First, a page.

When David Blake, associate professor of English, and Michael Robertson, professor of English, received an e-mail two years ago asking College faculty for ideas regarding how to celebrate the College’s 150th birthday, they didn’t have to think for very long.
The professors, who have been studying Walt Whitman since graduate school, already realized there were three coincidences that made it seem necessary for the College to host a celebration of Whitman: 2005 would be the 150th anniversary of Whitman’s “Leaves of Grass,” it was already known as the year the College would celebrate its own sesquicentennial, and Whitman was a New Jersey poet.
“So it seemed naturally appropriate,” Blake said. He and Robertson contacted Janis Blayne-Paul, major events director and chief sesquicentennial officer in the office of College and Community Relations, and they immediately received her support, as well as that of Stephen Briggs, chief academic officer/provost, and Eleanor Fogarty, executive assistant to the provost.
College President R. Barbara Gitenstein also gave her nod of approval. “Whitman is one of the most important American poets and his poetry represents a major change in the history of poetry,” she said.
“He was, in other words, as challenging, imaginative and American in the world of literature as the Normal School movement was in education,” Gitenstein said, explaining that the New Jersey State Normal School, the College’s predecessor, was one of the earliest normal schools – or teacher education schools – in the country. It was also the first state institution of higher learning in New Jersey, she said.
“Thus, to celebrate Whitman at (the College) in this particular year is a particularly apt celebration,” she said.
And so, Blake and Robertson went to work on putting together the three-day celebration of Whitman that the College will host this weekend.
They hand-selected experts and scholars from across the country to speak about Whitman, arranged for the Fred Hersch Jazz Ensemble to come and play its rendition of “Leaves of Grass” and even coordinated with the art department, whose faculty created works inspired by Whitman, currently on display in Holman Hall.
Accordingly, Gitenstein said she feels “the symposium and all that has led up to that weekend are manifestations of the kind of research, scholarship and learning that is happening on the (College) campus.”
For the speakers, Robertson was quick to say that while it was important to include Betsy Erkkila, Ed Folsom and Kenneth M. Price, whom he considers “three of the greatest living Whitman scholars,” he and Blake also wanted more than “the usual suspects” at the symposium.
Some of these non-traditional Whitman speakers include Angela Miller, an art historian from Washington University, and University of Maryland’s Benjamin Barber, who was an advisor to former president Bill Clinton.
Barber also served as director of the Walt Whitman Center for the Culture and Politics of Democracy at Rutgers University, and held the Walt Whitman chair of political science there as well.
“We also found some young scholars who will be really big in a few years,” Blake said. “We wanted to bring them here too – a handful are just tenured or not even.”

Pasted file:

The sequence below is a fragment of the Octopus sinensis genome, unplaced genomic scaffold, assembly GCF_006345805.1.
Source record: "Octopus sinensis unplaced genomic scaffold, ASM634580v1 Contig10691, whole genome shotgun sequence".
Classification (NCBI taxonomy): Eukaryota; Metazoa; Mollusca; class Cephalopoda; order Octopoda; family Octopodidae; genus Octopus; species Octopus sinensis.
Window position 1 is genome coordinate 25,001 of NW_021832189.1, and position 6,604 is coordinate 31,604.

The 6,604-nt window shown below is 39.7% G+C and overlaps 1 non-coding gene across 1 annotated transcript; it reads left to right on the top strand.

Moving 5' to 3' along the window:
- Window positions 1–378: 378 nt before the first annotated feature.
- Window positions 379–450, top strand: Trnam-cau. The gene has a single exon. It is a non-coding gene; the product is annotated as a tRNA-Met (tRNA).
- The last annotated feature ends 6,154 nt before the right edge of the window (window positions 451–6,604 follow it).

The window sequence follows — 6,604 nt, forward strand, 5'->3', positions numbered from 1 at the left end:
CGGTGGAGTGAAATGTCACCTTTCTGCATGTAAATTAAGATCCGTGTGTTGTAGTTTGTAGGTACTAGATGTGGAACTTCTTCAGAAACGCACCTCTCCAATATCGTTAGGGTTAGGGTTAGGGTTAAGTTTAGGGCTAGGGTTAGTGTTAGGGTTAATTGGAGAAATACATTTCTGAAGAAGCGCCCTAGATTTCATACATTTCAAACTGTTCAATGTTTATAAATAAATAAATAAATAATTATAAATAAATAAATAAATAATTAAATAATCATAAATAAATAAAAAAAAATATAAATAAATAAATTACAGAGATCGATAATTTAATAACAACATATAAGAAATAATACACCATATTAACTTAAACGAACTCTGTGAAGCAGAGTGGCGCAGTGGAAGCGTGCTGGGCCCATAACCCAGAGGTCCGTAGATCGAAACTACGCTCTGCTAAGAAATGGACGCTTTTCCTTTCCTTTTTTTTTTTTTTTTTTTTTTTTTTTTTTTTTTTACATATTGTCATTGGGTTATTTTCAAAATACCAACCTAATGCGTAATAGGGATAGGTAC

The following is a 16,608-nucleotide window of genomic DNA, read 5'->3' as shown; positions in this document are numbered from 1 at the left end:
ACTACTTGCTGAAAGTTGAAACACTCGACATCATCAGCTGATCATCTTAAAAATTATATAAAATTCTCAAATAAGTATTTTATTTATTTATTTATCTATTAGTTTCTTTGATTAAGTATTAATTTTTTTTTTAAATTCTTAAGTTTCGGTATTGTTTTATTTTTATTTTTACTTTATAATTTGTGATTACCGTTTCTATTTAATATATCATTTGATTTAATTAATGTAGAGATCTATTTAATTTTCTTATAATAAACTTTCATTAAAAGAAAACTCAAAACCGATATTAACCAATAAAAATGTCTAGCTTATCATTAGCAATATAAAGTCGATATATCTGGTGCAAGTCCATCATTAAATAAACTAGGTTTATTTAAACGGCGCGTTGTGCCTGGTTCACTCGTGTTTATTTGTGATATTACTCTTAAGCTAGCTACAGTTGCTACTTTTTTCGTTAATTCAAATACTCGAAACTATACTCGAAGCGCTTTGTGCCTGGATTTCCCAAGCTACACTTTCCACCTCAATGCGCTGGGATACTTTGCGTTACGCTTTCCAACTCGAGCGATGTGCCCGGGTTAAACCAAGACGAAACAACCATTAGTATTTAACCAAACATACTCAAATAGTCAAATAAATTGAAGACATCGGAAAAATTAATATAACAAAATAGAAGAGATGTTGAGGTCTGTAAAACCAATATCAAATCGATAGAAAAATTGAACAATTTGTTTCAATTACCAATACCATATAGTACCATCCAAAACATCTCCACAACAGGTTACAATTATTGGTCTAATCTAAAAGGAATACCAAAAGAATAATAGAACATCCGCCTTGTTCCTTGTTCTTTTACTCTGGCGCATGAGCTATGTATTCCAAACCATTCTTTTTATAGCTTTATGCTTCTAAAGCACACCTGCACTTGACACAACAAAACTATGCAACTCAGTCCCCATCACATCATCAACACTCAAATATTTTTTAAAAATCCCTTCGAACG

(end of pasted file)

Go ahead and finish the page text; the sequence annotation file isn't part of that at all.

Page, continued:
In addition, Blake and Robertson invited four poets, including Sherman Alexie, and even an actor, Stephen Collins, who will do a one-man show about Whitman as the symposium’s first event Thursday morning.
“It will be a wonderful introduction,” Robertson said. “You don’t have to know anything about Whitman to enjoy it. It shows his human dimension, the fact that he nursed soldiers in the war.”
One of their biggest concerns, though, was to ensure that the students of the College could participate in the event, and that it wouldn’t be “just a conference.”
“We wanted conversation,” Blake said. “That’s why we’re calling it a symposium.”
“Academic conferences are often off-campus at a hotel,” he said. “And they’re usually just with academics talking to one another,” Robertson added.
“We wanted it here on campus and we wanted students to participate, so people could come here and see what (the College) is all about,” Blake said. “We wanted to bring the most interesting minds in our field here.”
With the exception of the Fred Hersch Jazz Ensemble’s performance of “Leaves of Grass,” for which tickets must be purchased, all symposium events are free and open to College students. Thursday’s events will be free and open to the general public, thanks to a grant from the New Jersey Council for the Humanities.
Also, two of the speakers are professors from the College. “It shows the talent that we have,” Blake said, noting that they’ll be presenting alongside scholars and professors from prestigious schools like Harvard University. “That’s the company that the faculty of (the College) is keeping,” he said.
Janet Gray, associate professor of women’s and gender studies, said she will speak about Edgar Allen Poe’s influence on Whitman and how each of them positioned themselves in relation to “a literary marketplace that was very nearly dominated by women writers.”
Gray said she looks forward to “a collegial discussion with two eminent scholars” whose work she admires.
“I’m grateful to the symposium organizers for the opportunity to present with them – and also pretty freaked out,” she said.
Blake said Gray is “such a natural person to ask about Whitman” because she has written about so many of his contemporaries.
The other faculty member representing the College will be Anita Anantharam, assistant professor of women’s and gender studies.
“Her work on Indian verse provides so much perspective on Whitman,” Blake said, noting that Whitman’s work has many followers in India.
The weekend of panels and performances commemorating Whitman will conclude with a bus trip to his house in Camden.
“It’s amazing, most people don’t know he lived in New Jersey,” Robertson said. “We thought, let’s celebrate him as a New Jersey poet.”